Boer goats were developed and improved in the Republic of South Africa. Boers were first imported into the United States in about 1994 from Australia and New Zealand. and have a distinctive creamy-white body with a red head and neck. They were developed for meat production and their name comes from the Afrikaans word for farmer. Boer goats are large, solid animals that do well in areas with hot summers and cold winters. Their size makes them easier to handle than other goat breeds, but they are also susceptible to parasites because of their size.

Boer goats weigh anywhere from 230 pounds to 450 pounds, with does weighing about 20% less than bucks on average. The amount that Boer goats weigh can vary significantly depending on how old they are, whether or not they have had kids, their health status, and how much food they get.

A mature boer buck will weigh somewhere between 240 and 300 pounds, while a mature doe will be between 200 and 225 pounds. The weight of a boer goat is heavily influenced by their breeding, as well as their performance in feedlot conditions.

Boer goats are raised primarily for meat production; they have long been considered the best breed for this purpose. As a result of their intended use for meat production, boer goats are raised in feedlots. Because of the conditions that they are bred and raised in, boer goat average daily gains have been recorded to be around 0.44 pounds per day. This is much better than 0.3 or 0.4 pounds per day that other breeds of goat may experience.

Physical Characteristic Of A Boer Goats: 

Boer goat is a breed of domestic goats, found in South Africa. These goats were developed in South Africa during the early 20th century for meat production. They are typically white in colour with red head, blaze and pigmented skin, drooping ear, long leg and good conformation. Average wither height is reported to be 78 cm.

Boer goats have a characteristic and strikingly handsome appearance. The coat is white with brown heads; the ears are medium in size and match the head color, giving them perfect conformation. Their horns are straight and medium in size and curve to the back. Boer goats have small legs when compared to other large goat breeds, but they still fall under the category of a large breed. Their eyes are brown, and their coats are short. The mortality rate for boer goats from birth to weaning is less than for other breeds.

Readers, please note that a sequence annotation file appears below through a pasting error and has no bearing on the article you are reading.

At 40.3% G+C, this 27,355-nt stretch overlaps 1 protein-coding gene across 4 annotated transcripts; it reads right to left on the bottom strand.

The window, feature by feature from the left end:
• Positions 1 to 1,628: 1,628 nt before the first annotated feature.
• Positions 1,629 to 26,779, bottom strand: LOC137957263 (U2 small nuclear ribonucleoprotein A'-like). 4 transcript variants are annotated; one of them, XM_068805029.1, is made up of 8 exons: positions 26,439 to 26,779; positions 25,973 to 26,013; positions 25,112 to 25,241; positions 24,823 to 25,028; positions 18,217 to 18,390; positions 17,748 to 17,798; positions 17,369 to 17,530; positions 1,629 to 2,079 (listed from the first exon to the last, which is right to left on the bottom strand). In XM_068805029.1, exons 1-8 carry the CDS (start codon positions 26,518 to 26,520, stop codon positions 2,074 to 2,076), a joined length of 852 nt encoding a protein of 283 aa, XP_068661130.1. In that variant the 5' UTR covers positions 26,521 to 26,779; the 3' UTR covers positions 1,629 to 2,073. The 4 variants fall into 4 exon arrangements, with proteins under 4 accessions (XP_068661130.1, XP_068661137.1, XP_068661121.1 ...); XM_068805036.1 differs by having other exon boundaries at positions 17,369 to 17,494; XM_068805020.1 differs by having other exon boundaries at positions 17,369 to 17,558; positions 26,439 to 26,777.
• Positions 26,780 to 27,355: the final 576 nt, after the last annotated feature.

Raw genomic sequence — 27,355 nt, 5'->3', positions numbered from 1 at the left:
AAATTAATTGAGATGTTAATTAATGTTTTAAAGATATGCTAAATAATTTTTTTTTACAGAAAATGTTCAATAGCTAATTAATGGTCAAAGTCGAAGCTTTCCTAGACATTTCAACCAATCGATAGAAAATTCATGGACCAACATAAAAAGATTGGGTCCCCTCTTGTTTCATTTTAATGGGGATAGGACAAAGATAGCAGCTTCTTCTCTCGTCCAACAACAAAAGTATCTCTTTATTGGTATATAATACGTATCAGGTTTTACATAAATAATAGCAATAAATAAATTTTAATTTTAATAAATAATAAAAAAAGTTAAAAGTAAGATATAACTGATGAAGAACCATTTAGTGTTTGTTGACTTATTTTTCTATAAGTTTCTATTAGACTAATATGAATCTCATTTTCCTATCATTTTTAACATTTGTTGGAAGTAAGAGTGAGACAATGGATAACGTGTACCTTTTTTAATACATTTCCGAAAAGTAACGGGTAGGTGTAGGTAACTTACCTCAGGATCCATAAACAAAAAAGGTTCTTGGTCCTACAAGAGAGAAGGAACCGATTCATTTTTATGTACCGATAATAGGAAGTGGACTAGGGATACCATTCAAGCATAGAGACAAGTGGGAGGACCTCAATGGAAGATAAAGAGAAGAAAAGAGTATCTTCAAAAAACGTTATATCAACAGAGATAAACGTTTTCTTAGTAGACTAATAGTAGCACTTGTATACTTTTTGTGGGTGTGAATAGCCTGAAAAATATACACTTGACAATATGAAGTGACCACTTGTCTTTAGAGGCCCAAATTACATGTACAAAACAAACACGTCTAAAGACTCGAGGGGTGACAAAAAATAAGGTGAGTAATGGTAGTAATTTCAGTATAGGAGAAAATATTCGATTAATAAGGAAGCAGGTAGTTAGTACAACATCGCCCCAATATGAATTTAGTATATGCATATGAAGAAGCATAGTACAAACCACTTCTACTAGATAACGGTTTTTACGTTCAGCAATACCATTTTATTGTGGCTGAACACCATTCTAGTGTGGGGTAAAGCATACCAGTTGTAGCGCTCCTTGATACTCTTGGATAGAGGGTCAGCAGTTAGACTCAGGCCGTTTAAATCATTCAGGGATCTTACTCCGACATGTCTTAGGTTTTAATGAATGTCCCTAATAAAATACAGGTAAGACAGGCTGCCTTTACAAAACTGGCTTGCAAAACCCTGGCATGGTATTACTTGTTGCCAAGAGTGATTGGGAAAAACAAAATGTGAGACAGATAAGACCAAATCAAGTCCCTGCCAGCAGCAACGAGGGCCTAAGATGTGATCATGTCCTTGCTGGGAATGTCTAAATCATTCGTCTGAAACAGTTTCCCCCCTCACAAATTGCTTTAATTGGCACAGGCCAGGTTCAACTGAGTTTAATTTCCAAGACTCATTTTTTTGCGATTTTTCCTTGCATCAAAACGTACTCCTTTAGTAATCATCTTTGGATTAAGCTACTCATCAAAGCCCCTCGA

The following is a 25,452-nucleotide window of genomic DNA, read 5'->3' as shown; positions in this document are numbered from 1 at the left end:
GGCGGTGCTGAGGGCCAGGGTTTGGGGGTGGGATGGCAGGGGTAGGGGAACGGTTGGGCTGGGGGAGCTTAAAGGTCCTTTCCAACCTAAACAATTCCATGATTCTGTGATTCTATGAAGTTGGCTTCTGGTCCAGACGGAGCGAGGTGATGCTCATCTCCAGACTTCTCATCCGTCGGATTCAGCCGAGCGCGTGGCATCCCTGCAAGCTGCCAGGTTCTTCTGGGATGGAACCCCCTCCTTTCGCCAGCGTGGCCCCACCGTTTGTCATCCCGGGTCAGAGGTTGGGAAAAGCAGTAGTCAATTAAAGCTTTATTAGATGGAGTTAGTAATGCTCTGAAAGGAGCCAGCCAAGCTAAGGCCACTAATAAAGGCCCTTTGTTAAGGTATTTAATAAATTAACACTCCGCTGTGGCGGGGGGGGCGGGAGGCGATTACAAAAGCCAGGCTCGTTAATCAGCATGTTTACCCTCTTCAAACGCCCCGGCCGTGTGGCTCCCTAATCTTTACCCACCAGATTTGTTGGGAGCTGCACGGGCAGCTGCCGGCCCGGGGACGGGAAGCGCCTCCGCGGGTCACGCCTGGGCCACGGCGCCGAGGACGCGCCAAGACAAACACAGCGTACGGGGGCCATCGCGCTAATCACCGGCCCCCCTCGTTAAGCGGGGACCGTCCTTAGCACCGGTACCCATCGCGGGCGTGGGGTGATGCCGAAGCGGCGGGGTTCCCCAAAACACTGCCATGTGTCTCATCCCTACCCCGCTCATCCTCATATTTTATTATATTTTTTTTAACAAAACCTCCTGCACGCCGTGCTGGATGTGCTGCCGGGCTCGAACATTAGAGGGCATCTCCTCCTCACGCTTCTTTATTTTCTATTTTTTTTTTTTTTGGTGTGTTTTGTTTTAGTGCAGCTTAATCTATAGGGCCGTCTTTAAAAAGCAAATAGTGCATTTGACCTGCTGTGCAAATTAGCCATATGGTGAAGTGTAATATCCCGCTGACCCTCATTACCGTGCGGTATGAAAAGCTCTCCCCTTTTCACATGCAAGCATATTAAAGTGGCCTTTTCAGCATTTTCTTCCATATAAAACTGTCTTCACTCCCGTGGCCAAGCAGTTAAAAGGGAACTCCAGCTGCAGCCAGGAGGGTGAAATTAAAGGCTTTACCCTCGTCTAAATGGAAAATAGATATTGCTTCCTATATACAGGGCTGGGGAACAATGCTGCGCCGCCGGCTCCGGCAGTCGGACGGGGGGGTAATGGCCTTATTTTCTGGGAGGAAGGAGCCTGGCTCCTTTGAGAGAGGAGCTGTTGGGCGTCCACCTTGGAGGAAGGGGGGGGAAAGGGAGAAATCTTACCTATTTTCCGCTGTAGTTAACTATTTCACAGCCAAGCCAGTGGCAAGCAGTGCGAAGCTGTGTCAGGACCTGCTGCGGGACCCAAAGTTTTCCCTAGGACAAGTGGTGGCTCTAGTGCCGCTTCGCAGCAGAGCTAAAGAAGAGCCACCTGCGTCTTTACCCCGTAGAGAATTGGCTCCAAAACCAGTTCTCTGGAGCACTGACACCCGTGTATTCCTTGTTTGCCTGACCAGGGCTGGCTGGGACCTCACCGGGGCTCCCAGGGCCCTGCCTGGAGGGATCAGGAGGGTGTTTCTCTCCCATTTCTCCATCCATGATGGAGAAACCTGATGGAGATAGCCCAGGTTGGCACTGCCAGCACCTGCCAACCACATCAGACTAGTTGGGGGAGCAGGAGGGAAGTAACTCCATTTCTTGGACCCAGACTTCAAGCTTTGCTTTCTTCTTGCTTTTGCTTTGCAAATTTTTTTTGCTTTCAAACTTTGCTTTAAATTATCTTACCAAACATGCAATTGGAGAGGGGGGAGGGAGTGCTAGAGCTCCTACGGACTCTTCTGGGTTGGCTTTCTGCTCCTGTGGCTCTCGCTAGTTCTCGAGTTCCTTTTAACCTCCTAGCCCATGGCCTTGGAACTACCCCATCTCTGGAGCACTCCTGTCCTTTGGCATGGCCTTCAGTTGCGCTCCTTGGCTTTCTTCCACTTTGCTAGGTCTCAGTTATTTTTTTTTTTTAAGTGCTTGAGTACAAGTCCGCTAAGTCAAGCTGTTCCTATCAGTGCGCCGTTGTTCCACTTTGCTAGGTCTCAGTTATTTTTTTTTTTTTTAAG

Boer goats have a head and neck that are red, or at least a portion of the neck. The remainder of their bodies are white. They have large, pendulous ears. Some Boer goat breeders have chosen to breed and promote solid-colored goats, but there is no scientific evidence that they have any unique advantage in productivity. A number of Boer goat associations currently exist in the United States, and each uses a set of standards related to appearance and function; those standards include characteristics that are acceptable and those that are not acceptable.

Docility, high fertility, and a fast growth rate are three of the characteristics that have enabled the Boer goat to become a leader in both commercial and purebred meat goat production. The red head is one of the most recognizable features of this breed, and as such, buyers can select for Boer bloodlines in goats with similar ages or genders. These animals will often command a premium over other colored goats of similar age and gender.

Due to its hardiness, the Boer goat breed is very popular in the United States. This hardiness allows the goat to withstand a wide range of temperatures and other environmental conditions.

Boer Goats Prices

The cost of a Boer goat varies based on whether it is a purebred or full-blooded female, as well as its age. As of 2016, full-blooded females were selling for an average of $850 each and wethers (castrated males) were selling for an average of $400 each. Yearling females were selling for an average of $550 each, and yearling males were selling for an average of $250 each. Rare colored purebred Boer goats can easily be $2,500 or more.